A Liberal-dominated committee is sending the government's Access to Information bill back to the House of Commons with few changes, despite the deep concerns of transparency advocates and opposition MPs.

Committee members rejected most of the amendments put forward Wednesday, including some from Liberal MP Nathaniel Erskine-Smith.

The Access to Information Act allows applicants who pay $5 to ask for federal documents, but it has been widely denounced as slow and antiquated.

The Trudeau government says the bill, introduced last June, represents the first real modernization of the law since it took effect in 1983.

It would give the information commissioner new authority to order the release of records as well as entrench the practice of routinely disclosing documents such as briefing notes and expense reports.

But many who testified at the committee, including information commissioner Suzanne Legault, dismissed the legislation as a step backward.

The bill is fatally flawed and will make Canadian democracy weaker, said committee member Nathan Cullen, a New Democrat MP.

"The Liberals chose to ignore just about every piece of testimony that we were given. It just mocks the whole process and their commitment to evidence-based decision-making," Cullen said after the meeting.

"The results of this for Canadians who are trying to hold government accountable will be felt for years, that's the tragedy of what just happened."

The Conservatives considered the bill "beyond redemption" and therefore did not suggest amendments.

Erskine-Smith said he "would have liked to have seen some more amendments adopted," but he still considers the legislation a step forward.

"I do think that we should have gone further than where we ended up," he said. "Do I personally think it's a step in the right direction? Yes."

In a special report to Parliament in September, Legault said the bill does not give her office genuine order-making powers.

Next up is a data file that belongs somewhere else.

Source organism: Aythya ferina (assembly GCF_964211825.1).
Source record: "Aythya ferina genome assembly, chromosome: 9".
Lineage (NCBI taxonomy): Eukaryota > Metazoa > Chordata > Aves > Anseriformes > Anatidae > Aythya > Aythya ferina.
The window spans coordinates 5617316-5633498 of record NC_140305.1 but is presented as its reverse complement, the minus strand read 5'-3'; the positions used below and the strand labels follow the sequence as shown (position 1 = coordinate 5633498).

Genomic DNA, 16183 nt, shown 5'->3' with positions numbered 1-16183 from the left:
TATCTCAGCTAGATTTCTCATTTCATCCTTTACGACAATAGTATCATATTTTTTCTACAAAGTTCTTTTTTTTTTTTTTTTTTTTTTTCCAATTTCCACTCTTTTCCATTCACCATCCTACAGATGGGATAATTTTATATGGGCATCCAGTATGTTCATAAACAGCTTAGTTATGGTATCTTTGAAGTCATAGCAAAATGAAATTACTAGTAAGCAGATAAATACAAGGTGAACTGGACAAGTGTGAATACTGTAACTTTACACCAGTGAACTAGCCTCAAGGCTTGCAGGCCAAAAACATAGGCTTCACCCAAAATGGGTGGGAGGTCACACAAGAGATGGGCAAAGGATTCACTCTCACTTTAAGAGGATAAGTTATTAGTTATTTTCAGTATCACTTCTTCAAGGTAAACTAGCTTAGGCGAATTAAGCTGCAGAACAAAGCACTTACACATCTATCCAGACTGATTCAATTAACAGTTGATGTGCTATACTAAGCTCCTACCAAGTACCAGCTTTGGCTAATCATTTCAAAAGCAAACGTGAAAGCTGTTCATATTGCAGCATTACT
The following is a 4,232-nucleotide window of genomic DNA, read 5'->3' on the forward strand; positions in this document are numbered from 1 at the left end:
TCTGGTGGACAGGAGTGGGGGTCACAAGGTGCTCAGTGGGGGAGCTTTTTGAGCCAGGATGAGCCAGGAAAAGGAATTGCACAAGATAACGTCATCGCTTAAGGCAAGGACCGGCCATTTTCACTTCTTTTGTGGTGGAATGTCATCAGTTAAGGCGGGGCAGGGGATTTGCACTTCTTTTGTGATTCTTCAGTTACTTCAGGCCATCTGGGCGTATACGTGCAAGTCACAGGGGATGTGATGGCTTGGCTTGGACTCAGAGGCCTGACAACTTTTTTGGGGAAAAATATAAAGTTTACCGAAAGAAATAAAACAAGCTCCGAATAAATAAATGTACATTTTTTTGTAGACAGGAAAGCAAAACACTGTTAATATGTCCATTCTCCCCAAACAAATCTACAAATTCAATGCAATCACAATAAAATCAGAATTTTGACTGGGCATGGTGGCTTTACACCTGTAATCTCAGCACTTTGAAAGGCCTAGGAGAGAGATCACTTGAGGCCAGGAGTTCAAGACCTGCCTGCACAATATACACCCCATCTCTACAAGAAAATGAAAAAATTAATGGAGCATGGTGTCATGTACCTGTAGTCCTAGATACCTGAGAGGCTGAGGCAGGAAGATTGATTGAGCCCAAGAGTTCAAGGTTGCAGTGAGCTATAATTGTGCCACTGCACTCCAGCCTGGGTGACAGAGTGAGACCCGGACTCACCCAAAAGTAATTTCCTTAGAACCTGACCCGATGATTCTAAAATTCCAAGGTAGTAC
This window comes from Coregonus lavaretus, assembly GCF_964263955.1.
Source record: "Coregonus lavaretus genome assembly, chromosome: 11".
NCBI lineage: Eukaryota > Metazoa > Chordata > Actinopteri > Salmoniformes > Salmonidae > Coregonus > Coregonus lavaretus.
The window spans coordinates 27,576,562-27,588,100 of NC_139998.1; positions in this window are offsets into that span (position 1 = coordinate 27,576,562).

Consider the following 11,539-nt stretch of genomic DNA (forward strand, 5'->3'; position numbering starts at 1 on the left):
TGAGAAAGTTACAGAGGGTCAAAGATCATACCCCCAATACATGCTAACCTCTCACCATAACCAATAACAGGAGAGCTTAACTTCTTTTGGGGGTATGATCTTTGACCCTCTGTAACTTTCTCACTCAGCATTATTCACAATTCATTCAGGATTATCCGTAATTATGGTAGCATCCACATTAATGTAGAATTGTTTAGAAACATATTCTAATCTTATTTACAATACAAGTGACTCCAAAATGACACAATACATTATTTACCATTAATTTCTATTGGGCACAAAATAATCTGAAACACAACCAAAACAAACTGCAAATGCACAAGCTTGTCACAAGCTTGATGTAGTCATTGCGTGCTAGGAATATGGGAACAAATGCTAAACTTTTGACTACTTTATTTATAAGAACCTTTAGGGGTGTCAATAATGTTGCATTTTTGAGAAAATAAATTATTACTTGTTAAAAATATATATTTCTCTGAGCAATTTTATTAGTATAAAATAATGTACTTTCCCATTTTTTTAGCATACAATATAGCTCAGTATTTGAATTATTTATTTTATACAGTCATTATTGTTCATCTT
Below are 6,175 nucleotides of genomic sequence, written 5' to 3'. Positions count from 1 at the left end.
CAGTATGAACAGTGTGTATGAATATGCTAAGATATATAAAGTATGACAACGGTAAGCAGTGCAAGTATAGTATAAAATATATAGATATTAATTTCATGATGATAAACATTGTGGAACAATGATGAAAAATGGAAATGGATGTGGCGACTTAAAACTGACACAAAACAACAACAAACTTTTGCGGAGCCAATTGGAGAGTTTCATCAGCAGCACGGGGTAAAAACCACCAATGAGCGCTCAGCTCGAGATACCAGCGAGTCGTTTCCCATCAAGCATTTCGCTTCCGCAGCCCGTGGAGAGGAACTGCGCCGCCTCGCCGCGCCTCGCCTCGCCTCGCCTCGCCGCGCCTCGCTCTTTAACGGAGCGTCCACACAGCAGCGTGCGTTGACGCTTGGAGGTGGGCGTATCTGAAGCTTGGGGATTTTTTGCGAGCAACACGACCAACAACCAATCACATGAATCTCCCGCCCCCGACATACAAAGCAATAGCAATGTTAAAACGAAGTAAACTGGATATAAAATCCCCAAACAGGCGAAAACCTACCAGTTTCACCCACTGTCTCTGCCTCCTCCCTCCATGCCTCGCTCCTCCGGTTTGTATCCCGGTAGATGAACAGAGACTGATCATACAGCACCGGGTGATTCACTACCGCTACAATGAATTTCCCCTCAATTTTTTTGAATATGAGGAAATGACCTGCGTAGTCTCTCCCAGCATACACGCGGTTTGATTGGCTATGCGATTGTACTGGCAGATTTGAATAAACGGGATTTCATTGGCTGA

Although the commissioner would have new authority to issue orders about the release of records and additional time taken to answer requests, federal agencies could challenge those orders in wide-ranging Federal Court hearings, which often go on for years.

The committee voted down amendments Monday that would have strengthened her orders.

Critics say the bill backpedals on a Liberal campaign promise to extend the access law to the offices of the prime minister, cabinet members, senators, MPs and administrative institutions that support Parliament and the courts.

Instead, these offices and institutions would be required to regularly release certain types of records, such as hospitality and travel expenses and contract information.

Legault objected to the scheme, saying it allows the government to decide what information Canadians can obtain, rather than letting requesters choose for themselves, and denies the commissioner's office oversight of the process.

The committee did approve a change that would allow someone who is dissatisfied with blacked-out portions of a proactively disclosed document to then request it under the access law and, if still unhappy, complain to the commissioner.

Members also passed a Green Party amendment that would require the government to publish ministerial mandate letters within 30 days of being drafted.

Earlier this week, they voted to give the information commissioner power to decide if an agency can decline to handle a request because it is too vague or frivolous. As originally drafted, the bill would have simply let agencies decide on their own whether to reject applications.

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